Disclosure: I have no positions in any stocks mentioned, and no plans to initiate any positions within the next 72 hours. I wrote this article myself, and it expresses my own opinions. I am not receiving compensation for it. I have no business relationship with any company whose stock is mentioned in this article.
Additional disclosure: Kamakura Corporation has business relationships with a number of organizations mentioned in this article.
This article was written by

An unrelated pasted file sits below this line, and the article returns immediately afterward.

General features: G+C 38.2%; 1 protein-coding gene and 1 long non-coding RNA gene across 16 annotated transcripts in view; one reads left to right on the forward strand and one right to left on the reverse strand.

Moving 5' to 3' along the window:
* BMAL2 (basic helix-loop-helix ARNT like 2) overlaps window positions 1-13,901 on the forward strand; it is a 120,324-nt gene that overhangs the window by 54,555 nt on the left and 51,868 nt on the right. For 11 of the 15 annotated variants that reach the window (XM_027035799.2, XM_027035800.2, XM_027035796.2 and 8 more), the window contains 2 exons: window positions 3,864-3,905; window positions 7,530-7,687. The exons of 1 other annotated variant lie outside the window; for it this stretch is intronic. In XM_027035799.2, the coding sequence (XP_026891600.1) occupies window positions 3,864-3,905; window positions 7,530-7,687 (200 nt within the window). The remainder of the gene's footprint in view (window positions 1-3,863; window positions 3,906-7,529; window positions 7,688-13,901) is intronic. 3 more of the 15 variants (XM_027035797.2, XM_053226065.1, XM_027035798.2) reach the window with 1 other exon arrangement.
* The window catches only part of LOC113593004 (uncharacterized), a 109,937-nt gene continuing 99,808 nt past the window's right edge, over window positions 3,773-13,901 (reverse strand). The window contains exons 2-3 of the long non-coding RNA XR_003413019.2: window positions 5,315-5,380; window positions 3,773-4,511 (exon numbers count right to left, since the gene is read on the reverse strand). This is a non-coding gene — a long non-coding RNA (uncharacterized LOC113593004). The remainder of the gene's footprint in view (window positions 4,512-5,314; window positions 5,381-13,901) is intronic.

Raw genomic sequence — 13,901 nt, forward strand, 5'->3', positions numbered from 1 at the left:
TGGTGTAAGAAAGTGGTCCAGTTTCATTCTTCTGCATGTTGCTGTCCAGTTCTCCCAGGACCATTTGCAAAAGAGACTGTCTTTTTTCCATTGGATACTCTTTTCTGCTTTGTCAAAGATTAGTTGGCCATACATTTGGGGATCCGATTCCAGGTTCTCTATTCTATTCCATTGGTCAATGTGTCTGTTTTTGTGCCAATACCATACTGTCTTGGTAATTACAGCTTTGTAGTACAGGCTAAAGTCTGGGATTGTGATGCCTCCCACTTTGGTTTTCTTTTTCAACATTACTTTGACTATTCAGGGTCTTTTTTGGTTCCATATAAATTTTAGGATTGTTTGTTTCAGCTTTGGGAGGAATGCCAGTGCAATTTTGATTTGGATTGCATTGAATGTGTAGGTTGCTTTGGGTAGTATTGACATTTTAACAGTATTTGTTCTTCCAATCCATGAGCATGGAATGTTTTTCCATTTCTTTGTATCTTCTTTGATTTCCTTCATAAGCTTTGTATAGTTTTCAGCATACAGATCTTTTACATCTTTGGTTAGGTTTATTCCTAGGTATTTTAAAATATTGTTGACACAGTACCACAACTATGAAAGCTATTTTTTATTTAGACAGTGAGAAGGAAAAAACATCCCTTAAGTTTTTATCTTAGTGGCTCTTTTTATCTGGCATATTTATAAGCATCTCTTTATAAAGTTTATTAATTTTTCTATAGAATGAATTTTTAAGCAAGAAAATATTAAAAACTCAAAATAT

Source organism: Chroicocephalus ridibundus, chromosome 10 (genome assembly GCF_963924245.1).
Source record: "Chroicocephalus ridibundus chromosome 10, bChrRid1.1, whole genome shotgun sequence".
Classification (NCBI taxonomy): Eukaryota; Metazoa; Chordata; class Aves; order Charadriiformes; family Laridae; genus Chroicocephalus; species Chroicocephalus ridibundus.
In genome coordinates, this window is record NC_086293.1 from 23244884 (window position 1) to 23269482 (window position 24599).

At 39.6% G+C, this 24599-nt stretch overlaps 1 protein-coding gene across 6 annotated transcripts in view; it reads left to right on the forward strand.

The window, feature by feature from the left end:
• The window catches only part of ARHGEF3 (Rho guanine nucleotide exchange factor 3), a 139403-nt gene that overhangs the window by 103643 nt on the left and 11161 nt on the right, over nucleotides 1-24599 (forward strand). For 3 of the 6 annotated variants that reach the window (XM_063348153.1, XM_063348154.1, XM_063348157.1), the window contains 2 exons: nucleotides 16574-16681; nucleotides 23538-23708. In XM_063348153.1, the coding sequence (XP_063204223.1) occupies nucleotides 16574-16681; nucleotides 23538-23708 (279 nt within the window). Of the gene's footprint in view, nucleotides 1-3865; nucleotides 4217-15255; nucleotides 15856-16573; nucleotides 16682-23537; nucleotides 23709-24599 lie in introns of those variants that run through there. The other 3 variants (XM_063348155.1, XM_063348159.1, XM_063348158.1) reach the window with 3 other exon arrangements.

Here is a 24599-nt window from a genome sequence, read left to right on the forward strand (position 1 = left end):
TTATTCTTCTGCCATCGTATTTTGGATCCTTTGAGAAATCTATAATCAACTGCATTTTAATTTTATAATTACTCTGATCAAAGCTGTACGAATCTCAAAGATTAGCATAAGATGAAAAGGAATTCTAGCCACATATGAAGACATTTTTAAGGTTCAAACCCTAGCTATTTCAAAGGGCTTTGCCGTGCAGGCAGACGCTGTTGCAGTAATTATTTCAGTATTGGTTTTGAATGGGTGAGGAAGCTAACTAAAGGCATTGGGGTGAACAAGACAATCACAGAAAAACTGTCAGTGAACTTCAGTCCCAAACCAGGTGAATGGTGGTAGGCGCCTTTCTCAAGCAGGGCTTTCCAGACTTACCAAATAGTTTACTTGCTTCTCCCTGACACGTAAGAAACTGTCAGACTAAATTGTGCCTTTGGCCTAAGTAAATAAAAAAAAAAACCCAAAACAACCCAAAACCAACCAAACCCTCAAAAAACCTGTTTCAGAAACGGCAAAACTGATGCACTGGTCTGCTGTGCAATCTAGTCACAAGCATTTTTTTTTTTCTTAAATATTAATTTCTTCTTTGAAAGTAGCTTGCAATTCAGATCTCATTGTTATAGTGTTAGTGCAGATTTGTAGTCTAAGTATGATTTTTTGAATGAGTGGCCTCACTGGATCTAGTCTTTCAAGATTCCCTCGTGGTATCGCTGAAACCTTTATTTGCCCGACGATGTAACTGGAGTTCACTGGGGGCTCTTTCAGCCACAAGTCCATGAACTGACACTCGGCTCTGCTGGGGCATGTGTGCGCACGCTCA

Donald R. van Deventer is a Managing Director in the Center for Applied Quantitative Finance at SAS Institute, Inc. Prior to the acquisition of Kamakura Corporation by SAS on June 24, 2022, Dr. van Deventer was the Chairman and Chief Executive Officer of Kamakura Corporation. He founded the Kamakura Corporation in April, 1990. The second edition of his book, Advanced Financial Risk Management (with Kenji Imai and Mark Mesler) was published in 2013. Dr. van Deventer was senior vice president in the investment banking department of Lehman Brothers (then Shearson Lehman Hutton) from 1987 to 1990. During that time, he was responsible for 27 major client relationships including Sony, Canon, Fujitsu, NTT, Tokyo Electric Power Co., and most of Japan's leading banks. From 1982 to 1987, Dr. van Deventer was the treasurer for First Interstate Bancorp in Los Angeles. In this capacity he was responsible for all bond financing requirements, the company’s commercial paper program, and a multi-billion dollar derivatives hedging program for the company. Dr. van Deventer was a Vice President in the risk management department of Security Pacific National Bank from 1977 to 1982. Dr. van Deventer holds a Ph.D. in Business Economics, a joint degree of the Harvard University Department of Economics and the Harvard Graduate School of Business Administration. He was appointed to the Harvard University Graduate School Alumni Association Council in 1999 and served through 2021. Dr. van Deventer was Chairman of the Council for four years from 2012 to 2016. From 2005 through 2009, he served as one of two appointed directors of the Harvard Alumni Association representing the Graduate School of Arts and Sciences. Dr. van Deventer also holds a degree in mathematics and economics from Occidental College, where he graduated second in his class, summa cum laude, and Phi Beta Kappa. Dr. van Deventer speaks Japanese and English.